SPRINGFIELD — While most manufacturing businesses have experienced a decline over the past months, one area shop is doing well, mostly because they’re hungry. Well, OK, and it certainly helps that the rest of us are hungry.
Arctech Fabricating Inc., a certified welding facility offering TIG and MIG welding at 1317 Lagonda Ave., makes a wide range of products, with a major portion of its business being baking pans for various sectors of the food industry.
“We’re pretty fortunate. The whole shop is working 56 hours a week,” said Director of Operations Steve Boland.
One of the company’s biggest customers is the American Pan Co., located in Urbana.
“That was how we really got going and it’s grown from there,” Boland said of Arctech, which was started by Tecumseh high school graduate Len McConnaughey in 1992.
Co-owner Jim Roberts, also a Tecumseh grad, worked with McConnaughey at a Dayton-area company, then joined him at Arctech in 1993.
One of Arctech’s earliest customers, American Pan, has grown to be the world’s largest supplier of commercial baking pans, shipping to more than 50 countries. Arctech’s baking pan repertoire includes pans for Twinkies, Zingers, cupcakes, pizzas and breads. Arctech’s specialty pans go to companies including Pizza Hut and Subway.
Specialty items, including extra-deep baking pans or those shaped like seashells, are not out of the ordinary at Arctech.
And, while baking conjures images of scooping cookies by hand onto a tray or pouring cake batter into a pan, the welders at Arctech create some highly specialized pieces like the molds for Smucker’s Uncrustables peanut butter and jelly sandwiches.
“They fit into fully roboticized equipment, so the tolerances are tight. It has to be done exactly right or the entire production process will be thrown off,” Boland said.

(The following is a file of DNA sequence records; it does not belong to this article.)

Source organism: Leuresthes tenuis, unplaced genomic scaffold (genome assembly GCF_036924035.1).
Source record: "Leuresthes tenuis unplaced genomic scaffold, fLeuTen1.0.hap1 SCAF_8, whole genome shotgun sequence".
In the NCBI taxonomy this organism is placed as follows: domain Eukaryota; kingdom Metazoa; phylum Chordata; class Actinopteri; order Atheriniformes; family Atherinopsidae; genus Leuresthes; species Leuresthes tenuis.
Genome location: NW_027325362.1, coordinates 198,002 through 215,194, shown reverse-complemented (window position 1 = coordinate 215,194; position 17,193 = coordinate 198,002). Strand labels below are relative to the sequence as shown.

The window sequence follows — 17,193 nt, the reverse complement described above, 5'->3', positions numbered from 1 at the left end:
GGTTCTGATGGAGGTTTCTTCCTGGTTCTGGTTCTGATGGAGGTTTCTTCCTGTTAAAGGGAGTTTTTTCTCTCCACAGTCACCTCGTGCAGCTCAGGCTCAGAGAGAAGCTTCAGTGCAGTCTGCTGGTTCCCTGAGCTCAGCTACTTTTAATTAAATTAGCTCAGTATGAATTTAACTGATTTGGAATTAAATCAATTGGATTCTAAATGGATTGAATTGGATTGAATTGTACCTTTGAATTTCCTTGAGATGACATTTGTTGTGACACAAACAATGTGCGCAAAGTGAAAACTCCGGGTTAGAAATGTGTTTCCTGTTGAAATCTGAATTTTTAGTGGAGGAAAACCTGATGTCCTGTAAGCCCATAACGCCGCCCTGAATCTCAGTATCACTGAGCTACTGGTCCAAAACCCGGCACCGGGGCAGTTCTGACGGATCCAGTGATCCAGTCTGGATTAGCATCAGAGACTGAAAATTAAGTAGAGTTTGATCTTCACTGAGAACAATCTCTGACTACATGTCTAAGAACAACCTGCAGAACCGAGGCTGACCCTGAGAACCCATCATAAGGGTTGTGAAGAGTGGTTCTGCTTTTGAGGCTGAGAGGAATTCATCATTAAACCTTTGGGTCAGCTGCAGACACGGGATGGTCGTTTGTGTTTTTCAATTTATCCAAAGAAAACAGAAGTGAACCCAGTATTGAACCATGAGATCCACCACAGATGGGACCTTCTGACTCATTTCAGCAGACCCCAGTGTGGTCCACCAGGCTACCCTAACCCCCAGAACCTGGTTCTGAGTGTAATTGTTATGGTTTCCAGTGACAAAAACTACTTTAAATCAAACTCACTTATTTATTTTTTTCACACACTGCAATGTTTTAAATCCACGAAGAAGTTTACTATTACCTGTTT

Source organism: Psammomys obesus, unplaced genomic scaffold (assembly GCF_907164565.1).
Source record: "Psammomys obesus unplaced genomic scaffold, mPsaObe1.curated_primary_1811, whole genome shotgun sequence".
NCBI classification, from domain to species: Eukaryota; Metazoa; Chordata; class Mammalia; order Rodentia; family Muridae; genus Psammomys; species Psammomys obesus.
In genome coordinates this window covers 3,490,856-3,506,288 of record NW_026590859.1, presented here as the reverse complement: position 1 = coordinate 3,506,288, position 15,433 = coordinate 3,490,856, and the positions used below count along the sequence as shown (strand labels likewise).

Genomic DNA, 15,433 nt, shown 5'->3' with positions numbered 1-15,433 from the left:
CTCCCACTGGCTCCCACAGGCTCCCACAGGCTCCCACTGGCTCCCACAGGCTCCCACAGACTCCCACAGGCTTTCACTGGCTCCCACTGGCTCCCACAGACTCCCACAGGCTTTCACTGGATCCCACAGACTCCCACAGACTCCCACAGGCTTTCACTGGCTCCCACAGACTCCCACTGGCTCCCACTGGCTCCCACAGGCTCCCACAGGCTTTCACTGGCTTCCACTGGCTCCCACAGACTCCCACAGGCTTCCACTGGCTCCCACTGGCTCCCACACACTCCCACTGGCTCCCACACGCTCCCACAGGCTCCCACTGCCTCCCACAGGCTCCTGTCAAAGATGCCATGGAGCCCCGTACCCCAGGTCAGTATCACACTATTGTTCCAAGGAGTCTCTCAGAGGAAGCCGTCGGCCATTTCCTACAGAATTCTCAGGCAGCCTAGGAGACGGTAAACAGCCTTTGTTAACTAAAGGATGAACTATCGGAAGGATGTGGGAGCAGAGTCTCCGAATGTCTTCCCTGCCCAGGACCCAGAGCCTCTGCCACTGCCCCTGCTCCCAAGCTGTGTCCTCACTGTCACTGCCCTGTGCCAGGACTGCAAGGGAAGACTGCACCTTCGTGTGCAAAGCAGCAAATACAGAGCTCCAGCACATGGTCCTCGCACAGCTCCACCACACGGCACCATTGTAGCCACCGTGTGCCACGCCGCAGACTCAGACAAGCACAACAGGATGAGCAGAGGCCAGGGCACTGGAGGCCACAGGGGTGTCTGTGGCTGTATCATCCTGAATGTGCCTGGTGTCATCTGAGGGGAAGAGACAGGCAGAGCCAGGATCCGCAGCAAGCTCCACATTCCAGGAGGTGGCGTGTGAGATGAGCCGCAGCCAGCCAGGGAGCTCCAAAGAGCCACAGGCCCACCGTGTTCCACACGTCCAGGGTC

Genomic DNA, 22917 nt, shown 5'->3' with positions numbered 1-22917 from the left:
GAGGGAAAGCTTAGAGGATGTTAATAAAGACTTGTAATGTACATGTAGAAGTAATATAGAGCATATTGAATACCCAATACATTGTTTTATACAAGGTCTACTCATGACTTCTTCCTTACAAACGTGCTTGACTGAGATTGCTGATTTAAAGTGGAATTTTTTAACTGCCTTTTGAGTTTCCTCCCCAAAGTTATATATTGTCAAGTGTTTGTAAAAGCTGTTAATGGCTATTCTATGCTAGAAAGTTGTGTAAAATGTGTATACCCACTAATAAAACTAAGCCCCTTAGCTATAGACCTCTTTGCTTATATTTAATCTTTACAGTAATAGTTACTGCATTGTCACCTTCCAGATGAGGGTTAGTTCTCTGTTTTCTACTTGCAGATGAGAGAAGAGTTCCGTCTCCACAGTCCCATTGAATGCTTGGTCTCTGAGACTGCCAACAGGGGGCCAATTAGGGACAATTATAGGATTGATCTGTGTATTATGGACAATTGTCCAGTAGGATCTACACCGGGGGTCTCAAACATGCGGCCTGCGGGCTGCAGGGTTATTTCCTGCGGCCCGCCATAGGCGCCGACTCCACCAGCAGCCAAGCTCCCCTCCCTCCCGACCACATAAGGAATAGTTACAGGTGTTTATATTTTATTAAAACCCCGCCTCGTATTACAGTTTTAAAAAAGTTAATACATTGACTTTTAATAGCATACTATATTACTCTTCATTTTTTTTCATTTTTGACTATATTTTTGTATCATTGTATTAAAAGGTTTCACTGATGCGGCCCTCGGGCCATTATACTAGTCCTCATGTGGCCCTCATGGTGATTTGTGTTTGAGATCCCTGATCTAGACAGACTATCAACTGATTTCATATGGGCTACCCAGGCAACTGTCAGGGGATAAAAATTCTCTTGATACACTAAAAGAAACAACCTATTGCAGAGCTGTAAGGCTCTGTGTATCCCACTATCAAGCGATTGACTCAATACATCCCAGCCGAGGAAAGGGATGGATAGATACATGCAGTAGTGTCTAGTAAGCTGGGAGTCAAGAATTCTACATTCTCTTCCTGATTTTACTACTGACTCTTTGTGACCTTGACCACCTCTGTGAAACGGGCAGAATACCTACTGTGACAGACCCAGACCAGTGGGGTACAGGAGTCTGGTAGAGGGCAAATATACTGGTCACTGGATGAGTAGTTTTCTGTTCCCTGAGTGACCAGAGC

The biggest pan yet
In 2005, the team at Arctech created a pie pan that ended up in the Guinness Book of World Records.
That pan, 12 feet in diameter, held a record-setting pumpkin pie created at the New Bremen PumpkinFest.
That pie, and the pan it was made in, will soon be eclipsed by Arctech’s most recent oversized creation.
“This year they wanted a 20-foot diameter pie pan,” said McConnaughey. “Immediately, I said, ‘I’m in.’ I love this kind of stuff.”
Fabricated by 15-year Arctech veteran Chad Garrett, the pan was created from 20-foot sheets of aluminum and is attached to a hollow metal frame.
All materials and labor were donated.
The frame is necessary for two reasons: It will provide support for the estimated 5,000 pounds of pumpkin pie and act like a giant radiator to cool the creation once it comes out of the oven.
A local fire department will hook a truck up to the frame and circulate water to cool the pie filling so it will set properly.
The pan was broken down into three parts and transported to New Bremen, where it will be unveiled today, Aug. 22, during a parade.
The 20-foot pie will be baked for an estimated 12 to 15 hours over Sept. 24 and 25 as part of this year’s PumpkinFest in a special closed convection oven built using foundation blocks.
“We’re going to make sure no one else comes close to breaking our record. ... It’s a fun project and it’s exciting to know you’ve been a part of something like this,” Boland said.
Providing implements to the baking industry isn’t the only thing going on at Arctech.
The company has a number of contracts with the U.S. Department of Defense that include parts for water storage tanks, 50 calibre gun turret rings for Hummers and special nuclear projects for NASA.
The communications carts used by the United States Air Force Thunderbirds during their shows are manufactured in Springfield.
Local companies, including pump manufacturers Seepex and Moyno, also depend on Arctech for parts and services.
There are new things on the horizon, but Boland can’t share details.
“We’re versatile and will soon be working on a whole slew of new products for the military that I can’t discuss. ... As government contracts keep coming in, more jobs will be added. We’ll likely be able to add 10 to 15 more this year,” Boland said.
The company currently has 35 employees.
No matter how much work comes into Arctech, Boland said the key is the company’s employees.
“I was here when the company was really small, and over the years it’s always been about treating the employees well,” said Boland, who has worked with McConnaughey and Roberts for the past 15 years.
“Len and Jim have always taken good care of the people who work for them, and I think it’s better now that it’s ever been.”
Contact this reporter at (937) 328-0371 or firstname.lastname@example.org.
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